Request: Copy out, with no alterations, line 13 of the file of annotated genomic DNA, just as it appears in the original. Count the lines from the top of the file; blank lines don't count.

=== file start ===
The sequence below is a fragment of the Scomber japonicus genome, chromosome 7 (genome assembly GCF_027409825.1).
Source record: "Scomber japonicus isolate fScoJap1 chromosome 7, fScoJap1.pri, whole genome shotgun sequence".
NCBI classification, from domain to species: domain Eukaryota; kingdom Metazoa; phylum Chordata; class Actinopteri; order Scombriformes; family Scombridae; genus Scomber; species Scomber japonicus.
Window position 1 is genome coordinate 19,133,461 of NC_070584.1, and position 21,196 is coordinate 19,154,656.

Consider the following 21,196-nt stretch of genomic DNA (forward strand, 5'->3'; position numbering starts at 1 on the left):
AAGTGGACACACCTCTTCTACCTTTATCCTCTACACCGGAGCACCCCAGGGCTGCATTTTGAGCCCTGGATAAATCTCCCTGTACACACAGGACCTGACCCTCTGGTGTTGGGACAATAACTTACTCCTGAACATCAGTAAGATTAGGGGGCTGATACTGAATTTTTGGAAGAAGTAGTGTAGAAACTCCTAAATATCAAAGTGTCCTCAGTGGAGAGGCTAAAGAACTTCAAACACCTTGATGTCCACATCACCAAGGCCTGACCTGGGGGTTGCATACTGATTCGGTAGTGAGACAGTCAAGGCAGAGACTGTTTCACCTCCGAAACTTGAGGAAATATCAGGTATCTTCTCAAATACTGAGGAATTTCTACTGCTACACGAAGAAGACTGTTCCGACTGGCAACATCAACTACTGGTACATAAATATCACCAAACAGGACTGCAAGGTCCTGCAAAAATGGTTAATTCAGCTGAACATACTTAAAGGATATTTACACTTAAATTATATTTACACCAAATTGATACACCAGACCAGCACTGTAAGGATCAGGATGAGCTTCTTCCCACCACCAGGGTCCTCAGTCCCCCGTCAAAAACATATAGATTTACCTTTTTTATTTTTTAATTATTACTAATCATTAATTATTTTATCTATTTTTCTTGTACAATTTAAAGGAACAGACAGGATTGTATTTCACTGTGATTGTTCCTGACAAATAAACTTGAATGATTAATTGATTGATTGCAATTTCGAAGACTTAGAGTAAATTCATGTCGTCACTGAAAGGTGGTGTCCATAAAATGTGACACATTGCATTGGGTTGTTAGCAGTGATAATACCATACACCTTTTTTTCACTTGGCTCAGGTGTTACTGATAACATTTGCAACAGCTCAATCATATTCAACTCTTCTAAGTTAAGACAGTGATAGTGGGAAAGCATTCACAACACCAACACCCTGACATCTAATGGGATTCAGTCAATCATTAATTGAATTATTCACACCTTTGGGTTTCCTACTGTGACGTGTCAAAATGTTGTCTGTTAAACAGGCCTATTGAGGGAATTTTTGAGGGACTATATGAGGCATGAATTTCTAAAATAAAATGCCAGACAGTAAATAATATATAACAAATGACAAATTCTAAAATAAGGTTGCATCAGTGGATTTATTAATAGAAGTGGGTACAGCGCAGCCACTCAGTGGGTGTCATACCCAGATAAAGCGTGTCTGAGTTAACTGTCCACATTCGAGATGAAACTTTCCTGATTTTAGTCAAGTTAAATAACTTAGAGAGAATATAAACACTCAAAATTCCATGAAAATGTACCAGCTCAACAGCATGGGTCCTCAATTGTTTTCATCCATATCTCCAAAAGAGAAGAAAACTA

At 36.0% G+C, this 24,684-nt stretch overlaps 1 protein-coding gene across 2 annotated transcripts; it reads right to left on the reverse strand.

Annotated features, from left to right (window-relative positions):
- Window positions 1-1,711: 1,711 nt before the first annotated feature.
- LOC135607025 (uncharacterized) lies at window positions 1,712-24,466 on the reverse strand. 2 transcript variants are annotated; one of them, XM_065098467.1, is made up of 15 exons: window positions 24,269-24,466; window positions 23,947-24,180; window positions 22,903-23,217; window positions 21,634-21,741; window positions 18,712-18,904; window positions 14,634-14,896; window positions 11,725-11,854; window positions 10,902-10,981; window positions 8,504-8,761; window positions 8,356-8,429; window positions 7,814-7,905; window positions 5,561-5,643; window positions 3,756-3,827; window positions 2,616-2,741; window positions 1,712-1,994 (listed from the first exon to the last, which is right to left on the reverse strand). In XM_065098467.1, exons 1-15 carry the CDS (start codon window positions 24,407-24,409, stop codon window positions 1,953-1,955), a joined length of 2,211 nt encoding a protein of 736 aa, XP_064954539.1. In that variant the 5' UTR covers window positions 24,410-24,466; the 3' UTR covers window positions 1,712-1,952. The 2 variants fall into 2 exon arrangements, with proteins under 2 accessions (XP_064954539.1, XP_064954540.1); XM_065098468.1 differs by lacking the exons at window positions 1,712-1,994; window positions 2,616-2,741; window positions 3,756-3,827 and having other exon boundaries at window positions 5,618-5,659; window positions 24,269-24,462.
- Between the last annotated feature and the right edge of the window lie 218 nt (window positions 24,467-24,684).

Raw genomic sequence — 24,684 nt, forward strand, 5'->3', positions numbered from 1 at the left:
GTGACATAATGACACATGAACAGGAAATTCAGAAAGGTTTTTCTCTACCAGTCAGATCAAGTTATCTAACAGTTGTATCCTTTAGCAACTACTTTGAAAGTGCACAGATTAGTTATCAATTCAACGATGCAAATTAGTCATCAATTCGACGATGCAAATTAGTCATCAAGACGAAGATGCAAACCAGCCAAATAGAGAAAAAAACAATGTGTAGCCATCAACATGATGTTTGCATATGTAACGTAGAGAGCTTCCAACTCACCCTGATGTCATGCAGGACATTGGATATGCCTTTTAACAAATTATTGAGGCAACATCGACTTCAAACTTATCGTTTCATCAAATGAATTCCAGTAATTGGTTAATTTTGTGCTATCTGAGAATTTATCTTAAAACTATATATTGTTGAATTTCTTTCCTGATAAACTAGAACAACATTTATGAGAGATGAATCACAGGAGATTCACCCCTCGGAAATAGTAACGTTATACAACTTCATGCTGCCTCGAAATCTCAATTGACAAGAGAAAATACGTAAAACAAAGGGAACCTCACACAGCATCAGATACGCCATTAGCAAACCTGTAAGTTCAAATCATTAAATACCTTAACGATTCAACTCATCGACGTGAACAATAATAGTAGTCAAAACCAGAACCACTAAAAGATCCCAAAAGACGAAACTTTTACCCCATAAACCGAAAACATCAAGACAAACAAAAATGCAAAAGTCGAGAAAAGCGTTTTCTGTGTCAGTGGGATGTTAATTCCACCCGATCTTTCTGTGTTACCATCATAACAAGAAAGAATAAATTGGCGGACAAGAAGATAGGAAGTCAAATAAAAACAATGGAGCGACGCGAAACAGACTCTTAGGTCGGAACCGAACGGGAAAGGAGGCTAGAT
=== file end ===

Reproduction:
GTGACATAATGACACATGAACAGGAAATTCAGAAAGGTTTTTCTCTACCAGTCAGATCAAGTTATCTAACAGTTGTATCCTTTAGCAACTACTTTGAAAGTGCACAGATTAGTTATCAATTCAACGATGCAAATTAGTCATCAATTCGACGATGCAAATTAGTCATCAAGACGAAGATGCAAACCAGCCAAATAGAGAAAAAAACAATGTGTAGCCATCAACATGATGTTTGCATATGTAACGTAGAGAGCTTCCAACTCACCCTGATGTCATGCAGGACATTGGATATGCCTTTTAACAAATTATTGAGGCAACATCGACTTCAAACTTATCGTTTCATCAAATGAATTCCAGTAATTGGTTAATTTTGTGCTATCTGAGAATTTATCTTAAAACTATATATTGTTGAATTTCTTTCCTGATAAACTAGAACAACATTTATGAGAGATGAATCACAGGAGATTCACCCCTCGGAAATAGTAACGTTATACAACTTCATGCTGCCTCGAAATCTCAATTGACAAGAGAAAATACGTAAAACAAAGGGAACCTCACACAGCATCAGATACGCCATTAGCAAACCTGTAAGTTCAAATCATTAAATACCTTAACGATTCAACTCATCGACGTGAACAATAATAGTAGTCAAAACCAGAACCACTAAAAGATCCCAAAAGACGAAACTTTTACCCCATAAACCGAAAACATCAAGACAAACAAAAATGCAAAAGTCGAGAAAAGCGTTTTCTGTGTCAGTGGGATGTTAATTCCACCCGATCTTTCTGTGTTACCATCATAACAAGAAAGAATAAATTGGCGGACAAGAAGATAGGAAGTCAAATAAAAACAATGGAGCGACGCGAAACAGACTCTTAGGTCGGAACCGAACGGGAAAGGAGGCTAGAT